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Redskins Strengthened Linebacker Corps

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For the Redskins, the 2010 season was a transition year to defensive coordinator Jim Haslett's 3-4 scheme. Changing the roles of the players that had thrived in the 4-3, the team experienced growing pains and slid to 31st in the league in total defense.

A necessary facet of the 3-4 is the ability to apply pressure to the quarterback by blitzing the outside linebackers. The Redskins finished 25th in the league with 29 sacks, and 13.5 coming from the outside linebacker position.

Heading into the 2011 NFL Draft, it was a goal of the organization to improve the pass rush at outside linebacker.

With their first-round pick (16th overall), the Redskins selected Purdue defensive end Ryan Kerrigan.  At 6-4 and 267 pounds, Kerrigan was a blitzing force in college, tallying 37.5 sacks and 14 forced fumbles.

He is expected to make the transition to outside linebacker in the NFL, much like Brian Orakpo before him.

"He plays the run extremely well, obviously a converted defensive end, that when you look at him, we think he fits our system extremely well," head coach Mike Shanahan assessed.  "Not only being able to [defend] the run, but the pass."

Although Shanahan will primarily have three down linemen, he likes having the option of moving Kerrigan to defensive end in certain packages.

"When you go to a nickel situation, you feel comfortable because he is big enough, he is strong enough, he's been in that three-point stance before," Shanahan said. "He's used to playing with his hands down. I think that's a big plus for him."

In the seventh round, the Redskins addressed outside linebacker again, selecting Florida State's Markus White with the 224th overall pick.

At 6-4, 262 pounds, White spent a lot of time in the opposing backfield, collecting 11 sacks and 28.5 tackles for a loss in his career.

After a successful college career, White likely fell in the draft because of past issues with seizures.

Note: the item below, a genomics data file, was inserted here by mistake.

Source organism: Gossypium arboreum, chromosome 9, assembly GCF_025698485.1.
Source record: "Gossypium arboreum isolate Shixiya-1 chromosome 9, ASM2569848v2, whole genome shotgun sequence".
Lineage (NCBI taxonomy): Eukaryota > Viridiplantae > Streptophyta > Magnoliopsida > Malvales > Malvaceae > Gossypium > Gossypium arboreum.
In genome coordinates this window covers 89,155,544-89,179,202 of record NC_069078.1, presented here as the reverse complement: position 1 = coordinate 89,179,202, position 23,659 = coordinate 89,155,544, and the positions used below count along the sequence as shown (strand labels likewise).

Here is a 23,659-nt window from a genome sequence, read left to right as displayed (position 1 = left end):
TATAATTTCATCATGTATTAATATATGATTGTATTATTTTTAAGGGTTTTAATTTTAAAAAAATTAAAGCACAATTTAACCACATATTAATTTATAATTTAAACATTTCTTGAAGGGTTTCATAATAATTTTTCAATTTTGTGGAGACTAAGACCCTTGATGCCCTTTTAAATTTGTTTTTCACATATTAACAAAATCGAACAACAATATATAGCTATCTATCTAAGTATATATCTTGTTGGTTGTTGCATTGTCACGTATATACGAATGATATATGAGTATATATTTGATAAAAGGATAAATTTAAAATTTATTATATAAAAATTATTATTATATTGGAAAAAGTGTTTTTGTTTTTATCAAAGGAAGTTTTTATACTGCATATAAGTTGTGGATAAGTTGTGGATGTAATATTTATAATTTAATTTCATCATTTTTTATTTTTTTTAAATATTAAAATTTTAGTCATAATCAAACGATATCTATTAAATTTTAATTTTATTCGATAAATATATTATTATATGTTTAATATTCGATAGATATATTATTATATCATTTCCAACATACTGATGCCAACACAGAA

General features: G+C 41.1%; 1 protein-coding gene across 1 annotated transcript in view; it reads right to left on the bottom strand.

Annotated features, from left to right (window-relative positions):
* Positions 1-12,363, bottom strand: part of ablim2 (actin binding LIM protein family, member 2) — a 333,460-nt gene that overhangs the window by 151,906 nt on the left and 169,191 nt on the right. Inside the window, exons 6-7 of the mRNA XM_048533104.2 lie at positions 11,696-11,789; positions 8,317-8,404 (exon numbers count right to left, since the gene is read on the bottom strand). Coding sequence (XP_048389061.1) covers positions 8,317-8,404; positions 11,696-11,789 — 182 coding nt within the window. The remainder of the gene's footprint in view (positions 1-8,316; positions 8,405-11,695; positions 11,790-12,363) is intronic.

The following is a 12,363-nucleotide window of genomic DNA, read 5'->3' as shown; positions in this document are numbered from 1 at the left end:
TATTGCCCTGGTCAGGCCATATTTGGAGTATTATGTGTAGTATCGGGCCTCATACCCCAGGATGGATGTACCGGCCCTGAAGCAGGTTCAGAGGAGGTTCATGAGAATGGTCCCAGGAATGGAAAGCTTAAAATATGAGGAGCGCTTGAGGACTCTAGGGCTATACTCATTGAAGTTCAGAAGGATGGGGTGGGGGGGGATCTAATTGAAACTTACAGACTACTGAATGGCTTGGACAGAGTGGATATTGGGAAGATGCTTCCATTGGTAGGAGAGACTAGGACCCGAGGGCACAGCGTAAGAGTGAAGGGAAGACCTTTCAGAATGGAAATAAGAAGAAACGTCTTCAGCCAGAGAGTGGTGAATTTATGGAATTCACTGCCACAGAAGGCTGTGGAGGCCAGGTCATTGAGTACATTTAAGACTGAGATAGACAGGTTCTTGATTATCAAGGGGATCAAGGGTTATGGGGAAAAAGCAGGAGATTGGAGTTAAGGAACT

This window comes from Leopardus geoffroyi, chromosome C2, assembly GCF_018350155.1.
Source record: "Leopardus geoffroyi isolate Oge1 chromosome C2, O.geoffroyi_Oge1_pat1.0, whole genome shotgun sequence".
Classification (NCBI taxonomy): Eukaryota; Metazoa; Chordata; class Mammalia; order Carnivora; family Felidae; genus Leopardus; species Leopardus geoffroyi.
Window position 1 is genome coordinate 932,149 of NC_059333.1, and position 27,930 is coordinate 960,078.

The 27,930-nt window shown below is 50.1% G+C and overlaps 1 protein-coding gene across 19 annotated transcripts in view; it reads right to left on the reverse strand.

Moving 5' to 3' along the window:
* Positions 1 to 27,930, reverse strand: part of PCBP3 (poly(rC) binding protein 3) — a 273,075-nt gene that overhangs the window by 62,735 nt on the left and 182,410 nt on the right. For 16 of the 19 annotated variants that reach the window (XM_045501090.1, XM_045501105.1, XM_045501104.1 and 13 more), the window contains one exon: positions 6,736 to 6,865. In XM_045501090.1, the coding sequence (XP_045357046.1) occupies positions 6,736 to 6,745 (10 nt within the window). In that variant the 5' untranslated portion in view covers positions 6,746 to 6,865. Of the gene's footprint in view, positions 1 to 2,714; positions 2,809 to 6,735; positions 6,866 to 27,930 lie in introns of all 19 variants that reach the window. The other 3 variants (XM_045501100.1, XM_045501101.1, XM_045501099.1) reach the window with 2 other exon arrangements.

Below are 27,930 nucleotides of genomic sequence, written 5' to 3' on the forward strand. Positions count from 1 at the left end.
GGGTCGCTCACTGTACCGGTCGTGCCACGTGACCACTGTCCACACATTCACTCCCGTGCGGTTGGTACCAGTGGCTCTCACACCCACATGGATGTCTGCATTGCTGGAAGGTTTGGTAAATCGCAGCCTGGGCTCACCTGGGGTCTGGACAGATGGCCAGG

"The last seizure he had was in 2008, so hopefully that's under control," Shanahan said. "Our doctors felt very good about it, or else we would not have gone in that direction."

Like many rookie outside linebackers in the NFL, these two could be used primarily in blitzing situations, with playing time increasing as they grasp more of the defense.

Both players have the challenge of transitioning from college defensive end to professional outside linebacker. This "hybrid" switch has become common in recent years with the likes of Orakpo, Terrell Suggs and Demarcus Ware making the move.

White was excited to make the transition, explaining how it matches his style of play.

"I feel like my athleticism will show a lot more at linebacker than it will at defensive end," White said on April 30 after he was drafted by the Redskins. "And I feel like I can show my skills better at that position."

Kerrigan also said that he is unfazed by the move to linebacker.

"I think it's just seeing the game from a different perspective," he said on April 29 at his introductory press conference.  "You're standing up and you kind of can see the whole field, whereas, when you're in a three-point stance, you kind of only have your straight-ahead vision. I think with some time, I can make that adjustment pretty smoothly."

That adjustment is something that the Redskins are counting on moving forward.

"We needed something opposite [Orakpo] on the other side to put some pressure," Shanahan said.  "We felt like any time you can slide to a guy like Brian, you would like to have another dominating pass-rusher on the other side."

The pair joins a unit that has four veteran holdovers from last year.

The top pass rusher on the team each of the last two seasons was Orakpo, who collected 19.5 sacks in his first two seasons.

Orakpo has locked down one of the outside linebacker positions, showing tremendous ability to apply pressure from the quarterback's blindside.

His 2010 counterpart at outside linebacker was Lorenzo Alexander, a solid defender (62 tackles last year) who is still developing as a pass rusher (1.5 sacks last year). He is also a special teams ace (20 tackles).

Andre Carter lost his starting job to Alexander midseason and saw action on pass-rushing downs, logging three sacks. He was released by the Redskins this offseason.

Chris Wilson and Rob Jackson also saw action at outside linebacker last season.

Wilson was a special teams standout, collecting 17 tackles, good for second on the team. Jackson spent most of the season on the practice squad before joining the roster late in the season. He was a standout in the Redskins' 20-17 win over Jacksonville in Week 16, recording his first career sack.

Because of Kerrigan's first-round pedigree, the starting left outside linebacker position could be Kerrigan's to lose.

"I'm really looking forward to getting to work with the coaches and players like Brian Orakpo, London Fletcher and guys like that, and learning from them," Kerrigan said.  "I'm really excited to be here."

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